BACKGROUND: Local anesthetics (LAs) are used in many health care settings and exposure during a lifetime is almost inevitable. Immediate-type allergy to LAs is considered rare among allergy experts but is commonly suspected by health care workers from other specialties, and by patients.
OBJECTIVE: The main aim of this study was to investigate the incidence of immediate-type allergy to LAs in our regional allergy clinic over the 5-year period 2010 to 2014.
METHODS: This was a retrospective single-center study of patients referred to a regional allergy clinic (excluding patients with perioperative reactions) with suspected immediate allergy to LAs, who had undergone subcutaneous provocation with 1 or more LAs. Patients were identified in the hospital clinical coding system and clinical information about the reaction and investigation results was obtained from their medical records.
RESULTS: A total of 164 patients (123 women/41 men; median age, 56 years; range, 7-89 years) who had 189 provocations with LAs were included over the 5-year period 2010 to 2014. All 164 patients had negative subcutaneous provocations to all 189 tests with LAs (95% CI, 0%-1.83%). Another allergen was identified in 10% (n = 17) of the patients.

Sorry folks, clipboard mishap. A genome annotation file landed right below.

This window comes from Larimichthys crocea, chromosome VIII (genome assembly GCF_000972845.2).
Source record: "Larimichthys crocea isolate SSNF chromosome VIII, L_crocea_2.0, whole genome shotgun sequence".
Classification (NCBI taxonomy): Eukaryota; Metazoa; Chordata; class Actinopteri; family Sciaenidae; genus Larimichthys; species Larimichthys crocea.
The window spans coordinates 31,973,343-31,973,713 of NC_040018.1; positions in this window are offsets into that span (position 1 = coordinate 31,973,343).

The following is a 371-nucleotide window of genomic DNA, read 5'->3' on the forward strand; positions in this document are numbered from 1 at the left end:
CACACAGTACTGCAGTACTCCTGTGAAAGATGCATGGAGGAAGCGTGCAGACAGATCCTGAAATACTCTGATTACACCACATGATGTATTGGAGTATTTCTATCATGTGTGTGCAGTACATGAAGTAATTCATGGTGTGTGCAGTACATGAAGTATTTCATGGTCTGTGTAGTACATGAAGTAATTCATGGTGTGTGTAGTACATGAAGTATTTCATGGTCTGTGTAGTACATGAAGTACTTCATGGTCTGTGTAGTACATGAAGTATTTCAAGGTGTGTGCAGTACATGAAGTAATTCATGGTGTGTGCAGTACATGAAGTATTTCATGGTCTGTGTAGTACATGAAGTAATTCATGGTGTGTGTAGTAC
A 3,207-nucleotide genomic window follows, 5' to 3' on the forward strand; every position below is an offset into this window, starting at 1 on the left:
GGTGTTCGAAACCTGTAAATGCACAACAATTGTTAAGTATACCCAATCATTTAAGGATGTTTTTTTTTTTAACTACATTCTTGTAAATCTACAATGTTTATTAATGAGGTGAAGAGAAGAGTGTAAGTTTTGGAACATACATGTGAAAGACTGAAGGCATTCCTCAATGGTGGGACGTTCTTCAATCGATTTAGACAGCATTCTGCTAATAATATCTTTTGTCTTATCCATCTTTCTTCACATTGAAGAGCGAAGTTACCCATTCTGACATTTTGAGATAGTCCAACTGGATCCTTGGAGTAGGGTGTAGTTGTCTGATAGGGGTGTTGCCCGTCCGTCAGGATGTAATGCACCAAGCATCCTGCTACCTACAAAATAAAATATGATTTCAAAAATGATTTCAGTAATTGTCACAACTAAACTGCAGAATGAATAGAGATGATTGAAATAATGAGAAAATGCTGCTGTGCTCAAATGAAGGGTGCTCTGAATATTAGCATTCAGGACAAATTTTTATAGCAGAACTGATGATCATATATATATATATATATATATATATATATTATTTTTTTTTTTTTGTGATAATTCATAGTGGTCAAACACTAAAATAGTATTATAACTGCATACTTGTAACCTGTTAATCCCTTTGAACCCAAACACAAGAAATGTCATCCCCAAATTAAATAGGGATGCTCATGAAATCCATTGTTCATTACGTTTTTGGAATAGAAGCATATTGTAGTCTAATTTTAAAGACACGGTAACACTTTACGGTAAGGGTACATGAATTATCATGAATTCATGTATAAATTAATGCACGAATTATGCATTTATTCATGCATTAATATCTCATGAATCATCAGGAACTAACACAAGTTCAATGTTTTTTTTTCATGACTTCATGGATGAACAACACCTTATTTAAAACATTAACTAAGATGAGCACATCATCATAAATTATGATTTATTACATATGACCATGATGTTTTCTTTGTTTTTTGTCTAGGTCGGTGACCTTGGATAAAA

CONCLUSIONS: None of the 164 patients with suspected immediate-type allergy to LAs reacted on provocation. Thus, no patients have been diagnosed with an immediate allergy to LAs in our regional allergy clinic in the 5-year period studied, and allergy to LAs must be considered very rare. Alternative mechanisms should be considered, but if symptoms are consistent with allergy, other potential allergens should be investigated.
|Journal||The journal of allergy and clinical immunology. In practice|
|Publication status||Published - 2018|
- Journal Article